• CEO/CEOs
  • MP3/MP3s
  • VP/VPs

7) Compound nouns

This might be the hardest one to remember. Modern English speakers get it wrong all the time in every day conversation, so it’s hard to remember. Here we go: when two or more words are used together to create a noun, with or without a hyphen, you need to be sure to pick the noun or the main noun (if there is more than one) that is being turned into a plural. The main noun is not always first, nor always last, nor always easy to identify. Let’s parse through a few examples.

  • mother-in-law/mothers-in-law - multiple mothers not multiple laws
  • bus stop/bus stops – multiple stops not multiple busses
  • passerby/passersby – multiple passers not multiple bys (whatever that is anyway.. it’s not a word.)
  • bucketsful/bucketfuls – Ok. Actually, in olden days, they probably would have said bucketsful. And, according to the rules, that would make better sense. Either version works. Just be consistent.

As with all these pesky plurals, it’s best to look it up in a reputable source.

8) Plurals that are the same as their singular form

Some words are interchangeable as either plural or singular. For these words, the reader must look at the context and the verb forms that surround the noun in order to determine whether or not it is being used as a singular noun or as a plural noun.

  • A deer keeps eating my garden./A herd of deer are crossing the road in front of my car.
  • I only caught one fish./My sister caught eight fish!
  • A single sheep grazes in my field./Hundreds of sheep are herded through the mountains each year.
  • Every year, scientists discover a new water-dwelling species./There are multiple species of wasps, and I am afraid of all of them.

9) Latin Words

Modern English is a conglomeration of words from other language origins. German, French, Greek, and Latin words form a significant part of our everyday communication—and we habitually use them incorrectly. Latin words, however, seem to give us the most trouble when it comes to using their singular and plural forms correctly. Last month, a reader of my 10 Words You Literally Didn’t Know You Were Getting Wrong wrote in the comments that it irked her when people used the word forum incorrectly. Forum is the singular noun derived from the Latin word for “a public market.” According to the typical rules for making this into a plural, more than one forum would be fora.  Instead, you have probably heard the word forums used more often.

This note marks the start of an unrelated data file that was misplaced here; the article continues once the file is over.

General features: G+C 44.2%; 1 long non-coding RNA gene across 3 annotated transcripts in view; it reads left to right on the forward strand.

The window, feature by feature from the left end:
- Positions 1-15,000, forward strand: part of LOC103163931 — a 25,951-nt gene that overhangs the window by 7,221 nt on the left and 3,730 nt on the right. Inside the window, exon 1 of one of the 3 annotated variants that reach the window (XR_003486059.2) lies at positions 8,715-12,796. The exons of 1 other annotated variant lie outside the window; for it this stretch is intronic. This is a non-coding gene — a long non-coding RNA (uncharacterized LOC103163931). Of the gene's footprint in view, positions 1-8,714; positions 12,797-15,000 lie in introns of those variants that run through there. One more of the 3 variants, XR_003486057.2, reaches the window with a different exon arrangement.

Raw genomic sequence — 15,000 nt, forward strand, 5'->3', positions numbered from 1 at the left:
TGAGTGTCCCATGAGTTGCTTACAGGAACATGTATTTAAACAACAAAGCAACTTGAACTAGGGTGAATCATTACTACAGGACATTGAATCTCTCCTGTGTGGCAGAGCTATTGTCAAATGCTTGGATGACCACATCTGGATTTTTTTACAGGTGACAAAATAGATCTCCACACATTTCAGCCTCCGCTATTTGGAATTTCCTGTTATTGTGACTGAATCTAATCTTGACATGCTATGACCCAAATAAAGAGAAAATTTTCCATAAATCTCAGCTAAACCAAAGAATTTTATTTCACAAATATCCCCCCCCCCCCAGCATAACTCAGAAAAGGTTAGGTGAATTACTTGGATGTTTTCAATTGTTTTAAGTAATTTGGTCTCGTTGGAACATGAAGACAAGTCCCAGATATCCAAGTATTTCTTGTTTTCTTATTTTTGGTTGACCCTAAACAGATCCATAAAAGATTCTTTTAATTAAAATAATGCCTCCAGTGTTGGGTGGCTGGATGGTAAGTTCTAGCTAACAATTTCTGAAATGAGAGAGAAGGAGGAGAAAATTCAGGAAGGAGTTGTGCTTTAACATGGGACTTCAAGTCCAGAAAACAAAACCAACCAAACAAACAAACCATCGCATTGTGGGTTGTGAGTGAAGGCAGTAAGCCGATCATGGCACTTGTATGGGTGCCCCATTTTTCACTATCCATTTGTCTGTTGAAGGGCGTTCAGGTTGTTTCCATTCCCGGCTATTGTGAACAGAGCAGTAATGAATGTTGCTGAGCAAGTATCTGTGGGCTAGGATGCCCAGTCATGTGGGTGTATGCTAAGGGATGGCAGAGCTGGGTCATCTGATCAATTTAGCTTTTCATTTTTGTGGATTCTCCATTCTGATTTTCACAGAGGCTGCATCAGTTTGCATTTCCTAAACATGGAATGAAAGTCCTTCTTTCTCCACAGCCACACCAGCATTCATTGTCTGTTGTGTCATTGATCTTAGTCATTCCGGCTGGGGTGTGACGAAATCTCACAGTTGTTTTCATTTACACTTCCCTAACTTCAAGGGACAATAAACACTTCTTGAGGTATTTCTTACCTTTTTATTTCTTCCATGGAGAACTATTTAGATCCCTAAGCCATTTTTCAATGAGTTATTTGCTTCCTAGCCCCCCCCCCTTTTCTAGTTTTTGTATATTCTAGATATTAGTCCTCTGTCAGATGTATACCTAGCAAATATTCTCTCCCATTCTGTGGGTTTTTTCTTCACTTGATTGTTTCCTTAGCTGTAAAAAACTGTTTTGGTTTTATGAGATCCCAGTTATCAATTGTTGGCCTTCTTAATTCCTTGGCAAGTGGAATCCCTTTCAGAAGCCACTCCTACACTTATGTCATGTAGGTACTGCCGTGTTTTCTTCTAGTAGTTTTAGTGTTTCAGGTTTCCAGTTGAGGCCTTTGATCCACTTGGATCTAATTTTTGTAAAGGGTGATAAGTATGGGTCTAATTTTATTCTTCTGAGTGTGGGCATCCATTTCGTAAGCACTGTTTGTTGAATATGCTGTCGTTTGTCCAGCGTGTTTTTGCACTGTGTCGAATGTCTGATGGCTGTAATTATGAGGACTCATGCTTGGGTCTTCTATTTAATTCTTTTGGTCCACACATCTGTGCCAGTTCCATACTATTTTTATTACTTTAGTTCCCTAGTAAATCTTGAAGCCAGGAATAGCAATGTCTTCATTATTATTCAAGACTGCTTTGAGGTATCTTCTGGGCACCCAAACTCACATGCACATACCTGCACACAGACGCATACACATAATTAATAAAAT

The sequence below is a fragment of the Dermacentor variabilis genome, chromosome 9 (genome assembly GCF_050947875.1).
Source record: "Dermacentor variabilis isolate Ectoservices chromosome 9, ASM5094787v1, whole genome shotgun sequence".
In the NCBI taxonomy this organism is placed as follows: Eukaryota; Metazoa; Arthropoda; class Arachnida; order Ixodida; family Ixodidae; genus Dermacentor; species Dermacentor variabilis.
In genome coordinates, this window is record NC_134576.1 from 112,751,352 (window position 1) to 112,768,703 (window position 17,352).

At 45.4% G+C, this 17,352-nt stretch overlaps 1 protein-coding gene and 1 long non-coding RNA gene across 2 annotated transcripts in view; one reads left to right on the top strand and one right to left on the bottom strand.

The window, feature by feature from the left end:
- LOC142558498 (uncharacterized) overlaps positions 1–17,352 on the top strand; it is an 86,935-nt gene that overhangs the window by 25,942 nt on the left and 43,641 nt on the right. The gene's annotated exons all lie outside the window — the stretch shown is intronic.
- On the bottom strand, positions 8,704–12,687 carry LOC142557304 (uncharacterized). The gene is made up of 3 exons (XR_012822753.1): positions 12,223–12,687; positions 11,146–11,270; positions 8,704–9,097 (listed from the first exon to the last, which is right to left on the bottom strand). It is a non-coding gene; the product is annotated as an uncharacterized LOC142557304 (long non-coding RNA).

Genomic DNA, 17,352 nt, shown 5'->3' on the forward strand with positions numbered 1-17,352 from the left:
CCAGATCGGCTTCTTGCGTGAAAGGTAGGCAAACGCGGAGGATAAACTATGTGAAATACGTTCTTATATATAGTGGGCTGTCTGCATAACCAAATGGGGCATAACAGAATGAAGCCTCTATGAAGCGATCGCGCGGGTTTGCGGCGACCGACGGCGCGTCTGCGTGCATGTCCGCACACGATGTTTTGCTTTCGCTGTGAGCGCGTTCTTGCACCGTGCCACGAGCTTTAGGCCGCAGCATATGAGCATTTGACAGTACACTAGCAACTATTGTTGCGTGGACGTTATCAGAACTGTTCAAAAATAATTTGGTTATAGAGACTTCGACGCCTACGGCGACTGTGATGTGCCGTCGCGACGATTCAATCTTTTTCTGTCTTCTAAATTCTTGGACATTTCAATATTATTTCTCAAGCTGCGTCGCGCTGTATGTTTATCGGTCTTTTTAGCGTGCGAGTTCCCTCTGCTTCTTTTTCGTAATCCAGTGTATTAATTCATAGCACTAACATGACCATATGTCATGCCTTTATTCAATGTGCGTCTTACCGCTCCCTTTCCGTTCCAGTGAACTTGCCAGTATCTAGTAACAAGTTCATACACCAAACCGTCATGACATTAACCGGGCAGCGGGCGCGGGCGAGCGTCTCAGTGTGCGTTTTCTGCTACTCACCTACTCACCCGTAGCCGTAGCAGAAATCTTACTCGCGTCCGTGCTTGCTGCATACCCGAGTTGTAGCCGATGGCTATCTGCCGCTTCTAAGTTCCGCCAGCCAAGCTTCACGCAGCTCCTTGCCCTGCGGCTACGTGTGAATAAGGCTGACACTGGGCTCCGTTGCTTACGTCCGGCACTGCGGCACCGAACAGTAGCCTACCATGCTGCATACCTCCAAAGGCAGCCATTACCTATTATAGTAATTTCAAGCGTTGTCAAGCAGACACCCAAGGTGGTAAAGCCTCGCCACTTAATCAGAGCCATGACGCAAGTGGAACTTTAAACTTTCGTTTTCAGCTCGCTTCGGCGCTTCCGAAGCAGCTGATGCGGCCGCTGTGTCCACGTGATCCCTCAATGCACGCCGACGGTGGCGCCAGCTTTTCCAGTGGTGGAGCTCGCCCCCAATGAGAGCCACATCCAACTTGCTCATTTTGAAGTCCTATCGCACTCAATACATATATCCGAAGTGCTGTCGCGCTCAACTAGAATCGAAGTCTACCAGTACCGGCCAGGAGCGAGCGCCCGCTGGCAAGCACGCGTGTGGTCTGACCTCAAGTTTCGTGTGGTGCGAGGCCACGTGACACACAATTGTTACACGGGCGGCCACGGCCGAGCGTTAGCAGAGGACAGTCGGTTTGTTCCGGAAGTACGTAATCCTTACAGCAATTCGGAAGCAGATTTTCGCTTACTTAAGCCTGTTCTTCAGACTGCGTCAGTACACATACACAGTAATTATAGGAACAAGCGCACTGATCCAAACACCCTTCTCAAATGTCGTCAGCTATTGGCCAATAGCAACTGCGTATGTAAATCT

While it is technically not correct, it sounds fine to our English speaking ears, and as we learned in item one, what sounds good occasionally wins. Language is always evolving, and the rules do change based on common usage. I would not say that forums is wrong if I were to come across it.

Here are a few other Latin-derived words with confusing plurals.

  • Datum/data: Data is a plural noun. Datum is the singular form. I am guilty of using the word data as a singular noun to refer to a group of information pieces that together form a single entity. In English, this concept is called a mass noun. Other examples of mass nouns include herd and furniture. While used as singular nouns in regular use, they refer to a group of items.
    • A herd is a group of animals, typically grazing animals like cows, deer, or antelope.